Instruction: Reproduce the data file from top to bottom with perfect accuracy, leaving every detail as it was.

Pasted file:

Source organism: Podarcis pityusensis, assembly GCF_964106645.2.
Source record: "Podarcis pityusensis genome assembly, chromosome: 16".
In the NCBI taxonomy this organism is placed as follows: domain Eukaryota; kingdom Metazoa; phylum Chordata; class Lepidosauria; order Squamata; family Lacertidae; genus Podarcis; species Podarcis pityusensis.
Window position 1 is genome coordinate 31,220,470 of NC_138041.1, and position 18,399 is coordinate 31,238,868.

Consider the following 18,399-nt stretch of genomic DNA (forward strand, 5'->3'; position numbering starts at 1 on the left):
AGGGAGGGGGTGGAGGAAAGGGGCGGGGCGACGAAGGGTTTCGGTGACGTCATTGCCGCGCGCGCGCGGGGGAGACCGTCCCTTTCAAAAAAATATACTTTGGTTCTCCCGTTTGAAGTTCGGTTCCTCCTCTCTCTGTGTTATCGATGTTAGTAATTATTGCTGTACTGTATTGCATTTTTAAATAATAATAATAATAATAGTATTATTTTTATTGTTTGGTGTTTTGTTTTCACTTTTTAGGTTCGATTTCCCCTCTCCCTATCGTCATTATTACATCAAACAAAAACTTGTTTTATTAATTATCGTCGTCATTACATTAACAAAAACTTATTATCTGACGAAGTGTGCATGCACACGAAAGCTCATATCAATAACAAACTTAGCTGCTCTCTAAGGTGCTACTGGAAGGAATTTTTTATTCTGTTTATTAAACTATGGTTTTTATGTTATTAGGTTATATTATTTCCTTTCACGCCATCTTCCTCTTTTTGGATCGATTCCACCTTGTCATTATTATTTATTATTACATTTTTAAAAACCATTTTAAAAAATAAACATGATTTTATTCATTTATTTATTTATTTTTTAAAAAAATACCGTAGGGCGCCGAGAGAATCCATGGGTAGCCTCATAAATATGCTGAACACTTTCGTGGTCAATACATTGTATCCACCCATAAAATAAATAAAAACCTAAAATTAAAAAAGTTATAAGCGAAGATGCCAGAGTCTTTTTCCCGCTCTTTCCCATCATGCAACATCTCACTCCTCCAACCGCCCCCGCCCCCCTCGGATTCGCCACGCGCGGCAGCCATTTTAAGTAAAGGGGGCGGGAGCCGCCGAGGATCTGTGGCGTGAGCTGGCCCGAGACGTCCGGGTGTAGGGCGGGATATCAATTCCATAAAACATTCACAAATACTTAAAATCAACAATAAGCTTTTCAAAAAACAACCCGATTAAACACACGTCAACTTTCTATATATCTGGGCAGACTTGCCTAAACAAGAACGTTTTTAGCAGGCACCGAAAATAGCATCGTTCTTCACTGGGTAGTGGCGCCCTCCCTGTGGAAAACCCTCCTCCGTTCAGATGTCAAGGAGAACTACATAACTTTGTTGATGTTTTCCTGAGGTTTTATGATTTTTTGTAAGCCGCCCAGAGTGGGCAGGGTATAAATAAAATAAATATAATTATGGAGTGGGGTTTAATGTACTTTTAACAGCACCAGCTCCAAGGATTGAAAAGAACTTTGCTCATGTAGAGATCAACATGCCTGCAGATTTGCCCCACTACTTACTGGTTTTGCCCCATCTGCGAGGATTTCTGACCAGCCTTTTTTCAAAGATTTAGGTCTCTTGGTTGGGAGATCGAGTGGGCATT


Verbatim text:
Source organism: Podarcis pityusensis, assembly GCF_964106645.2.
Source record: "Podarcis pityusensis genome assembly, chromosome: 16".
In the NCBI taxonomy this organism is placed as follows: domain Eukaryota; kingdom Metazoa; phylum Chordata; class Lepidosauria; order Squamata; family Lacertidae; genus Podarcis; species Podarcis pityusensis.
Window position 1 is genome coordinate 31,220,470 of NC_138041.1, and position 18,399 is coordinate 31,238,868.

Consider the following 18,399-nt stretch of genomic DNA (forward strand, 5'->3'; position numbering starts at 1 on the left):
AGGGAGGGGGTGGAGGAAAGGGGCGGGGCGACGAAGGGTTTCGGTGACGTCATTGCCGCGCGCGCGCGGGGGAGACCGTCCCTTTCAAAAAAATATACTTTGGTTCTCCCGTTTGAAGTTCGGTTCCTCCTCTCTCTGTGTTATCGATGTTAGTAATTATTGCTGTACTGTATTGCATTTTTAAATAATAATAATAATAATAGTATTATTTTTATTGTTTGGTGTTTTGTTTTCACTTTTTAGGTTCGATTTCCCCTCTCCCTATCGTCATTATTACATCAAACAAAAACTTGTTTTATTAATTATCGTCGTCATTACATTAACAAAAACTTATTATCTGACGAAGTGTGCATGCACACGAAAGCTCATATCAATAACAAACTTAGCTGCTCTCTAAGGTGCTACTGGAAGGAATTTTTTATTCTGTTTATTAAACTATGGTTTTTATGTTATTAGGTTATATTATTTCCTTTCACGCCATCTTCCTCTTTTTGGATCGATTCCACCTTGTCATTATTATTTATTATTACATTTTTAAAAACCATTTTAAAAAATAAACATGATTTTATTCATTTATTTATTTATTTTTTAAAAAAATACCGTAGGGCGCCGAGAGAATCCATGGGTAGCCTCATAAATATGCTGAACACTTTCGTGGTCAATACATTGTATCCACCCATAAAATAAATAAAAACCTAAAATTAAAAAAGTTATAAGCGAAGATGCCAGAGTCTTTTTCCCGCTCTTTCCCATCATGCAACATCTCACTCCTCCAACCGCCCCCGCCCCCCTCGGATTCGCCACGCGCGGCAGCCATTTTAAGTAAAGGGGGCGGGAGCCGCCGAGGATCTGTGGCGTGAGCTGGCCCGAGACGTCCGGGTGTAGGGCGGGATATCAATTCCATAAAACATTCACAAATACTTAAAATCAACAATAAGCTTTTCAAAAAACAACCCGATTAAACACACGTCAACTTTCTATATATCTGGGCAGACTTGCCTAAACAAGAACGTTTTTAGCAGGCACCGAAAATAGCATCGTTCTTCACTGGGTAGTGGCGCCCTCCCTGTGGAAAACCCTCCTCCGTTCAGATGTCAAGGAGAACTACATAACTTTGTTGATGTTTTCCTGAGGTTTTATGATTTTTTGTAAGCCGCCCAGAGTGGGCAGGGTATAAATAAAATAAATATAATTATGGAGTGGGGTTTAATGTACTTTTAACAGCACCAGCTCCAAGGATTGAAAAGAACTTTGCTCATGTAGAGATCAACATGCCTGCAGATTTGCCCCACTACTTACTGGTTTTGCCCCATCTGCGAGGATTTCTGACCAGCCTTTTTTCAAAGATTTAGGTCTCTTGGTTGGGAGATCGAGTGGGCATT